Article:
Directions to New Castle
From Chadds Ford or Kennett Square: Take Rt. 1 to Rt. 52 south. Go through Centreville to Greenville. Take Rt. 141 south just after Greenville. Stay on Rt. 141 until you see signs for historic New Castle.
From Wilmington: Take King St. south, toward the train station, and follow the signs to Rt. 13 South. From Rt. 13, watch for the exit for Rt. 141 to New Castle; it will be on your right.
For GPS purposes: Use the address of The Arsenal at Old New Castle which is on The Green near the Old Court House at the center of town. 30 Market St., New Castle, Delaware 19720
410 Delaware Street
Breakfast & Lunch
114 Delaware Street
Colonial comfort food with daily specials. We rate it as good. English and micro brew on tap. Single malt scotch. Dark, cozy interior with pewter plates and antiques. Seating: 12 tables and at the bar.
Shoppes of the Three Crowns
116 Delaware Street
Nora Lee's French Quarter Bistro
New Orleans cajun food
124 Delaware St
206 Delaware Street
Coffee, lattes, beer, wine, desserts, pastries, salads, sandwiches, and soups
Open Tues. - Sunday from 8AM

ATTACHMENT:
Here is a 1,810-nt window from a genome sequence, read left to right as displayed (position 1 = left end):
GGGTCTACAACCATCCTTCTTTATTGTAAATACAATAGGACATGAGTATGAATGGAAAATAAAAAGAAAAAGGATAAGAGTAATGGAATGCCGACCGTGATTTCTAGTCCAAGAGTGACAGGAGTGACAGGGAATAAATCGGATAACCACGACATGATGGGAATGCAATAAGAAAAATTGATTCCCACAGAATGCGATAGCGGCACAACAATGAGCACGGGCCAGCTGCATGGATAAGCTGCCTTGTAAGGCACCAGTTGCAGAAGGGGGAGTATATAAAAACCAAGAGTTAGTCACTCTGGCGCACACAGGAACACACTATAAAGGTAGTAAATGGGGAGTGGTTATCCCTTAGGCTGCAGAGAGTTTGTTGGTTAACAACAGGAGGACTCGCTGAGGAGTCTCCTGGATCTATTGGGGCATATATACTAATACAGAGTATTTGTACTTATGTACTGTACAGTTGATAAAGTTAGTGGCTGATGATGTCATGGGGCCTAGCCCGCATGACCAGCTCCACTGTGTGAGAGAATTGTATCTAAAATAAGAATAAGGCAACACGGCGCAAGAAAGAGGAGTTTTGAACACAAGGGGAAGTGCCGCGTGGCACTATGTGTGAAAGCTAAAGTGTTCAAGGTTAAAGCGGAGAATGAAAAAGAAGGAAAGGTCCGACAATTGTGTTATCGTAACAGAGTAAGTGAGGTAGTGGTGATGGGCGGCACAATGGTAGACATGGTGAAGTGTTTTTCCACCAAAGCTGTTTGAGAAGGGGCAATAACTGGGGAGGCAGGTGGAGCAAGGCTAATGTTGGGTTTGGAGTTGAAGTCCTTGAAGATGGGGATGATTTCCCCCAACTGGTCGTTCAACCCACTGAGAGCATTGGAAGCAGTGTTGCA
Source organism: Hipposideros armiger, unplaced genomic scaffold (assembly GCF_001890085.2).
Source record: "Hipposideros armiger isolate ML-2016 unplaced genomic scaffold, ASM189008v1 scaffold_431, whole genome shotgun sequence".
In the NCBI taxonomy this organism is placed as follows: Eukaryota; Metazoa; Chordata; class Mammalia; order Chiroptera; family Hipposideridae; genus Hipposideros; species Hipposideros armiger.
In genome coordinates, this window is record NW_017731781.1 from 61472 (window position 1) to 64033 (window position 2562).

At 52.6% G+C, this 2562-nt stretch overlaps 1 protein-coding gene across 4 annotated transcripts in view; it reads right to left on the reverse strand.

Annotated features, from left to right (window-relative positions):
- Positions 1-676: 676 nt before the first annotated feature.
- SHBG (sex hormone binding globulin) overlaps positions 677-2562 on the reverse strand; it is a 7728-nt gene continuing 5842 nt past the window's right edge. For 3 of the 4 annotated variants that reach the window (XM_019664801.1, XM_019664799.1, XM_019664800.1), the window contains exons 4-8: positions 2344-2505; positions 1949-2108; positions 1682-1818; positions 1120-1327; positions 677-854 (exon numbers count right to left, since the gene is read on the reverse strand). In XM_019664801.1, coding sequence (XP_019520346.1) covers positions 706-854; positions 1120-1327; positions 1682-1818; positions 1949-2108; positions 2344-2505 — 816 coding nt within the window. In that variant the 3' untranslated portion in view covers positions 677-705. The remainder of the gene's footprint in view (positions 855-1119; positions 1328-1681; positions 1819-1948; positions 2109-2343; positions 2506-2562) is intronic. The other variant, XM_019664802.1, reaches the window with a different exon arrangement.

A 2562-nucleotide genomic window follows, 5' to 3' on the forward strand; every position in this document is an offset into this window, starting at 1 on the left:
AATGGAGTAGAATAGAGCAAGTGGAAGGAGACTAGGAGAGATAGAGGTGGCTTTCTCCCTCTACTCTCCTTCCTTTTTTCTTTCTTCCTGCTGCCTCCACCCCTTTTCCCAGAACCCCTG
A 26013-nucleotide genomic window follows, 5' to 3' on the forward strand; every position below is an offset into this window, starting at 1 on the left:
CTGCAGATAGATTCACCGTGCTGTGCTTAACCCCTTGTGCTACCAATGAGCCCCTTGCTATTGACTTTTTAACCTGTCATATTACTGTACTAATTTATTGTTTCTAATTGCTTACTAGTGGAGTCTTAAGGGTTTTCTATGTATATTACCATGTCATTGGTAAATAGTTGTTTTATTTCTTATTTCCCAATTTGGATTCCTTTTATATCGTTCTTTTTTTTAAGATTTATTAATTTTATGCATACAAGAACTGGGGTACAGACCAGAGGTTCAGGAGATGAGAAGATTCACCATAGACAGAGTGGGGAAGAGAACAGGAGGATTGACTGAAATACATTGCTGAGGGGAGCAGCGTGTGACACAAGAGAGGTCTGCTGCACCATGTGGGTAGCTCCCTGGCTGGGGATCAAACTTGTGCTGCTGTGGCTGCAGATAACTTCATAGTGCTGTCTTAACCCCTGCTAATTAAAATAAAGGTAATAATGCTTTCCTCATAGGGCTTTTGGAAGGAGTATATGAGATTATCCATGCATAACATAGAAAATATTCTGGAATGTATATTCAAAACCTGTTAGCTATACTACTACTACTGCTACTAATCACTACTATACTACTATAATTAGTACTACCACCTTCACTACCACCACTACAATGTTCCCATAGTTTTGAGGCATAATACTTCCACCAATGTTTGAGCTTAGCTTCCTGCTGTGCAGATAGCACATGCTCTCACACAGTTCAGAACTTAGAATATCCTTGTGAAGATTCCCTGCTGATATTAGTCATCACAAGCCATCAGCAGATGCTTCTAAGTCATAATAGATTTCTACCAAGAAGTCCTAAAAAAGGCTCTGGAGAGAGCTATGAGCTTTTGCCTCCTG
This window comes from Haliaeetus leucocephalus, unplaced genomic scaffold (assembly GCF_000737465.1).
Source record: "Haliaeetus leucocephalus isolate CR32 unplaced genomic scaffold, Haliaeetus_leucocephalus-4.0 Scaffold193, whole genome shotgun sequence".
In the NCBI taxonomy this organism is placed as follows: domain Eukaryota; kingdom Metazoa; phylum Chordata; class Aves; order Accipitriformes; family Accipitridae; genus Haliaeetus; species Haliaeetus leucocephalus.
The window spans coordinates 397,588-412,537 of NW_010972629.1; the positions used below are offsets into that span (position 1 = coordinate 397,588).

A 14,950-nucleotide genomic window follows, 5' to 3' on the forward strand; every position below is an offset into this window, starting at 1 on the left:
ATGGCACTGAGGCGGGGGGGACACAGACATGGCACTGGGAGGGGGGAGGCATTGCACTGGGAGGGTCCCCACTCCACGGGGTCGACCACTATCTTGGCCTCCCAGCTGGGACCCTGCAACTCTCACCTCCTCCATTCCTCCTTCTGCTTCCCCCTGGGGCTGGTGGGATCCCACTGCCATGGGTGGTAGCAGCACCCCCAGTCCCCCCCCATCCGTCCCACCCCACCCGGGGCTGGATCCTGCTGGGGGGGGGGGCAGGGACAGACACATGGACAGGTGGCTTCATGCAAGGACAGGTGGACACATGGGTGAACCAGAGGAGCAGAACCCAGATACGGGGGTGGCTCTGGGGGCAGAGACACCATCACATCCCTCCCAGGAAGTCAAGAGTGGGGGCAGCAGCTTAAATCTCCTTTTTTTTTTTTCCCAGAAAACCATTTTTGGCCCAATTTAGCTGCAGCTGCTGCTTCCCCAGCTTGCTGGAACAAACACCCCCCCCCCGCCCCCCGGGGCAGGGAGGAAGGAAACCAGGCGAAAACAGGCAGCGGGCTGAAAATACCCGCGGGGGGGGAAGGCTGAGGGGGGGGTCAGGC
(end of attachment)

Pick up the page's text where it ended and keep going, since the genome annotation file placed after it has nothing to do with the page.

Victorian Tea Room at the Opera House
308 Delaware Street
Serving afternoon high tea.
Open every weekend. Reservations suggested.
Bertie's Bags & Sew on
200 Delaware Street
Quality handmade bags, luggage, gifts.
Blue Heron Art Gallery
204 Delaware Street
318 Delaware Street
Diamonds, colored stones, watches...
Cactus Wren Gallery
406 Delaware Street
Fine Native American Jewelry and Art
Antiques and collectibles
Common Goodes & Embellishments
158 East Third Street
Makes and sells custom made period clothing and 18th century accessories for reenactors.
Historic Village Quilts
304 Delaware Street
Kerry Elizabeth Jewelry
206 Delaware Street
Lauren Lynch Antiques and Company
5 Shaw Alley
Antiques, furniture, art, linens, books, collectibles.
Oak Knoll Books
310 Delaware Street
Specializing in books about books; collecting, papermaking, binding, printing, libraries.
Read House and Gardens Gift Shop
42 The Strand
206 Delaware Street
Two Morrow's Stitches That Count
306-B Delaware Street
Cross stitch supplies. Accessories and charts of New Castle and Delaware. Custom framing. Gifts.
Very Venetia Gifts
206 Delaware Street
Terry House Bed & Breakfast
130 Delaware Street
Federal townhouse. Garden overlooking Battery Park and the Delaware River
Kentucky Derby Inn & Tea Room
1 Shaw Alley
Accommodations or Tea - by appointment